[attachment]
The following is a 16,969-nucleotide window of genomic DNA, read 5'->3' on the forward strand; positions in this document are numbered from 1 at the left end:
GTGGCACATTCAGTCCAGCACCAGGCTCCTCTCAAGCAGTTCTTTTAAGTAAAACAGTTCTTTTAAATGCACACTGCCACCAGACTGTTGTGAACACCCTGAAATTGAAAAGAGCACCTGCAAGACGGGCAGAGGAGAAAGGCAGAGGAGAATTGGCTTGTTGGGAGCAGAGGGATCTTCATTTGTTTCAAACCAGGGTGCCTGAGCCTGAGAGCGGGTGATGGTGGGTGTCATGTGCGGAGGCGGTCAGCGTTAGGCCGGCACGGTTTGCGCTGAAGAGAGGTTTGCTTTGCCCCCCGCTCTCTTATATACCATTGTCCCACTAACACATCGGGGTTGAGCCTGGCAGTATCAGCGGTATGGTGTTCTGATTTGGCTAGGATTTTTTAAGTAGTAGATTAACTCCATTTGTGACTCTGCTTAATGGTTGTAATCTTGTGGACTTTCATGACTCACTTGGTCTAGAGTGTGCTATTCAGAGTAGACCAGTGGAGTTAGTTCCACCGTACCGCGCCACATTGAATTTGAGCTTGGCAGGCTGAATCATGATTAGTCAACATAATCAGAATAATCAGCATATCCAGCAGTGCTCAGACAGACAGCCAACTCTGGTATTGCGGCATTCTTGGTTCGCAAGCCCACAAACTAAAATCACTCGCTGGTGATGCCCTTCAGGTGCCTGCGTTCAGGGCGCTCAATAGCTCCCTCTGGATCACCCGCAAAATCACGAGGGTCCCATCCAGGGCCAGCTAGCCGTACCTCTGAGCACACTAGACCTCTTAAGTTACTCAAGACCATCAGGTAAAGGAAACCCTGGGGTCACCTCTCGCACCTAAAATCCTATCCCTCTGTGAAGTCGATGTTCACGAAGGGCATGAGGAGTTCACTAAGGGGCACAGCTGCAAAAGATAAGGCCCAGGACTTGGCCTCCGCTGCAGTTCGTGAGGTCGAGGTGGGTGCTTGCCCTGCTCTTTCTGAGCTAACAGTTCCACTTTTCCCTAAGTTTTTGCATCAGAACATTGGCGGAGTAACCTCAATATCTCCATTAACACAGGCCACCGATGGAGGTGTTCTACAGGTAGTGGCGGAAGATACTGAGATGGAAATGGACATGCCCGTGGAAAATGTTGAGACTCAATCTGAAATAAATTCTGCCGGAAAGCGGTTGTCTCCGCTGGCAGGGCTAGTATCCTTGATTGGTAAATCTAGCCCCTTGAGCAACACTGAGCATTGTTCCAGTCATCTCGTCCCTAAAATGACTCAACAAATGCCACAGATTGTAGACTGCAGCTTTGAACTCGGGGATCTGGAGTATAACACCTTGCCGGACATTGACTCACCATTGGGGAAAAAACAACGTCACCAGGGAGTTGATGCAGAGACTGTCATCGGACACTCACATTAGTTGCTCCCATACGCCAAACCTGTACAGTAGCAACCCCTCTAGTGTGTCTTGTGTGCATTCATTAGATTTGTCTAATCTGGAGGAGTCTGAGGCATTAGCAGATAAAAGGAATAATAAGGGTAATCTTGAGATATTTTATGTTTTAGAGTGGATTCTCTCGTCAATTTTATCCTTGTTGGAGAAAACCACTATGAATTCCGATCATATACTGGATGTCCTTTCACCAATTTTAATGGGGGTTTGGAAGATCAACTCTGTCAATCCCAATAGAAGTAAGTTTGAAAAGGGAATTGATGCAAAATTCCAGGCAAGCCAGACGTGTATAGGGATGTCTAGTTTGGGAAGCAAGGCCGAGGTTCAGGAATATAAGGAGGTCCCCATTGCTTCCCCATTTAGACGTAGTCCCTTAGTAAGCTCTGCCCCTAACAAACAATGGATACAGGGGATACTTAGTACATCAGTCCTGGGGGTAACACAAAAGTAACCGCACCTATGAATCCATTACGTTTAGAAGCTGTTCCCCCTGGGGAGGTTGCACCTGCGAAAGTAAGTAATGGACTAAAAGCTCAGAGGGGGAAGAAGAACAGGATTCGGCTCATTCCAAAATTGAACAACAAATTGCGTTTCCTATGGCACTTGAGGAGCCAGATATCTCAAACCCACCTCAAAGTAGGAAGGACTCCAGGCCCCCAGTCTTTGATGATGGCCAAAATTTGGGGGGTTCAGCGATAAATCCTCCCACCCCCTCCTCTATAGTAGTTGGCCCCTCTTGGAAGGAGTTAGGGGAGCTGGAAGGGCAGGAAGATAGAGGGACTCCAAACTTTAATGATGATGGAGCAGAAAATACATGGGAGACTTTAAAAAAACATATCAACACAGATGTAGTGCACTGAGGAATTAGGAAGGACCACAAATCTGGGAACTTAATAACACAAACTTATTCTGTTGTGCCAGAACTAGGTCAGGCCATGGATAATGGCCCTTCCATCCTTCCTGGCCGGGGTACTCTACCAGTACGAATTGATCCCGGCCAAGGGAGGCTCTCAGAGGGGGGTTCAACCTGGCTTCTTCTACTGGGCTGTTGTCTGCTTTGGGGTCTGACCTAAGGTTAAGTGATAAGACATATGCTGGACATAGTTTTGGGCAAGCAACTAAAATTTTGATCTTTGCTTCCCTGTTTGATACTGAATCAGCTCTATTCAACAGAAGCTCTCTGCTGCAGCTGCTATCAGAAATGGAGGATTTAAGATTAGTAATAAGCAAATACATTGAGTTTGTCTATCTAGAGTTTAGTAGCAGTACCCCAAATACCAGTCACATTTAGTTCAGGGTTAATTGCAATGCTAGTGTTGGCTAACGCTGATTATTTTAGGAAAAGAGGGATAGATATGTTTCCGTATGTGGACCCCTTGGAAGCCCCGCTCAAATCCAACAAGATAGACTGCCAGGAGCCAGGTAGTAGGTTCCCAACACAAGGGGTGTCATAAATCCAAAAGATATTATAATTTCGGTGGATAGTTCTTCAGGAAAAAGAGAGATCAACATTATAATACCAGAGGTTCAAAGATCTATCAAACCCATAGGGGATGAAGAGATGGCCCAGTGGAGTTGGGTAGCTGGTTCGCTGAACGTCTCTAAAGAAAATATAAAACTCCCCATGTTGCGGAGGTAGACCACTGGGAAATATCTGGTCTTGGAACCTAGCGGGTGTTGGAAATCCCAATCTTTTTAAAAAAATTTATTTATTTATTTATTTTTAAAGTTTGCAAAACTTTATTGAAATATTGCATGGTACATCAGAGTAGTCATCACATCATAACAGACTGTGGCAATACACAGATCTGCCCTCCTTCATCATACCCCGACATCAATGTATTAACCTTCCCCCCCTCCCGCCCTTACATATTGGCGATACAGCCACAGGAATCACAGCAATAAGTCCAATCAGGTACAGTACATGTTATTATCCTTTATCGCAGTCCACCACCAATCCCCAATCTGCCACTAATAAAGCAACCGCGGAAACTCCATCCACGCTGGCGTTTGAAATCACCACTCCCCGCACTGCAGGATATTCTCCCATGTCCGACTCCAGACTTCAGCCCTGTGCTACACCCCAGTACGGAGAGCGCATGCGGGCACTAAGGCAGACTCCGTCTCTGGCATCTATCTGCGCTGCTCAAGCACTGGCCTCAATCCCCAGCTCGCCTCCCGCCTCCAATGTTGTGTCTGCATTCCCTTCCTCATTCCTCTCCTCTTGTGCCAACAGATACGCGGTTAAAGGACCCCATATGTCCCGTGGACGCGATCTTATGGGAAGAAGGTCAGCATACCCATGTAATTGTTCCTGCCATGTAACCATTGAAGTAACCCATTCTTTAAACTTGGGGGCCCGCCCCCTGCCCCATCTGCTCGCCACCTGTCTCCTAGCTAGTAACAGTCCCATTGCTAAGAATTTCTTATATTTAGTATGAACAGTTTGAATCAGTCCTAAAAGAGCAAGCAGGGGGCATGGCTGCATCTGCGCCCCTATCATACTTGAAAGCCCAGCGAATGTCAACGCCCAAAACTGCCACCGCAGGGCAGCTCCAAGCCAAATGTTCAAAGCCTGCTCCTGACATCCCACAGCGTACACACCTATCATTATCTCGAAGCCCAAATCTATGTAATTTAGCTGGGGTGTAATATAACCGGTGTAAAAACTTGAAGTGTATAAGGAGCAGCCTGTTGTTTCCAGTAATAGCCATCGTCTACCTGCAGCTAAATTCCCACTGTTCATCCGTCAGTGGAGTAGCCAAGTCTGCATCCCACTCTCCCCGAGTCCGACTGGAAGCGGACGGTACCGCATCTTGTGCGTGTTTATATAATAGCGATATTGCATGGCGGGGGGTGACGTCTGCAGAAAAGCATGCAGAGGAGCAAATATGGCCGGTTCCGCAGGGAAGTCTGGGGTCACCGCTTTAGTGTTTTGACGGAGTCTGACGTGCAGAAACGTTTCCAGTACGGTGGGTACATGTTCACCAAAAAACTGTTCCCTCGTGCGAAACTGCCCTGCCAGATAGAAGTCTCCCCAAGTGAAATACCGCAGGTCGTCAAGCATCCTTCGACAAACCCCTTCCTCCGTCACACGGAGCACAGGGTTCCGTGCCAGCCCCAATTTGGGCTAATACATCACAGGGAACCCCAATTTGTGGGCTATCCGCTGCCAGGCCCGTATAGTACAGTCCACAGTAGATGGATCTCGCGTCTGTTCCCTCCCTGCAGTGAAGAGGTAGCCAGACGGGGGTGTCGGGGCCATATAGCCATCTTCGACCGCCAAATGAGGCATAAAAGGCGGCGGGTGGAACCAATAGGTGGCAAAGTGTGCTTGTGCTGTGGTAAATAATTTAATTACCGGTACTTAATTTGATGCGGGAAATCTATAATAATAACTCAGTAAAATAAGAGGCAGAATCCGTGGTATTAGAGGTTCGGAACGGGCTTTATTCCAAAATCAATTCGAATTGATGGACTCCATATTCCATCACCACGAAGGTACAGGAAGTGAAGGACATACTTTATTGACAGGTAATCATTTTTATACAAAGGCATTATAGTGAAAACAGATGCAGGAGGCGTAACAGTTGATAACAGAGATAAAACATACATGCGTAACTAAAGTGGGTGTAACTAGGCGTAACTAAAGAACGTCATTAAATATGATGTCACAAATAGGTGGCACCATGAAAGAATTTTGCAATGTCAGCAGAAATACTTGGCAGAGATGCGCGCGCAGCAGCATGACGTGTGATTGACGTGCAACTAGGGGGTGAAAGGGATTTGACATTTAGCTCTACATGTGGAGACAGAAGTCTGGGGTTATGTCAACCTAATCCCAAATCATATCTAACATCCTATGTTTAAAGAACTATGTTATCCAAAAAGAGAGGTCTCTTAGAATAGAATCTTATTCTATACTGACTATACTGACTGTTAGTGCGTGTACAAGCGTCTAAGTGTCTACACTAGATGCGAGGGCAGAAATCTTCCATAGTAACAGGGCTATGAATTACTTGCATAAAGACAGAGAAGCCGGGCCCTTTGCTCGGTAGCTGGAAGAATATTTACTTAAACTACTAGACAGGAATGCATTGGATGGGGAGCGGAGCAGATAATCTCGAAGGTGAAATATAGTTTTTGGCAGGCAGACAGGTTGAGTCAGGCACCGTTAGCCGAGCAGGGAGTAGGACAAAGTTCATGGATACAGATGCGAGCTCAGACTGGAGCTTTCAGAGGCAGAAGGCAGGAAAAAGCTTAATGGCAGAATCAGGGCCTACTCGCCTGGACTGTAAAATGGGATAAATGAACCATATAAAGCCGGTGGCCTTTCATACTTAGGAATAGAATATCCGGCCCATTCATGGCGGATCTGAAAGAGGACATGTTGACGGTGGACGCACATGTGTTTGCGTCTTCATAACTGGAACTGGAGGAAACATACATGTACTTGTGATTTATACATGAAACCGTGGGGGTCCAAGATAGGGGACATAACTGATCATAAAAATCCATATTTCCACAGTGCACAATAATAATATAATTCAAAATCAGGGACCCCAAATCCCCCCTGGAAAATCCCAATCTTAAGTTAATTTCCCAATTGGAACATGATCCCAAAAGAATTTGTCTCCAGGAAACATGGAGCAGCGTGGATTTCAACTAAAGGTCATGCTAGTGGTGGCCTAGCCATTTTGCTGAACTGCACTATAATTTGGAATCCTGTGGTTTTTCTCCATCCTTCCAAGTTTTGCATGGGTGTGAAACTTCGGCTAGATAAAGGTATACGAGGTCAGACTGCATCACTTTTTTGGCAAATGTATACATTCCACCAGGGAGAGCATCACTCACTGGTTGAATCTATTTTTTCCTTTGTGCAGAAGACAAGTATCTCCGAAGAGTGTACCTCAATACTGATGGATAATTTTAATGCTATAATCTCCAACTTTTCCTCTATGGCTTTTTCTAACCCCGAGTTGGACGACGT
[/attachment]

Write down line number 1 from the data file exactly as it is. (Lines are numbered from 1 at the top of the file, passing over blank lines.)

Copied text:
The following is a 16,969-nucleotide window of genomic DNA, read 5'->3' on the forward strand; positions in this document are numbered from 1 at the left end: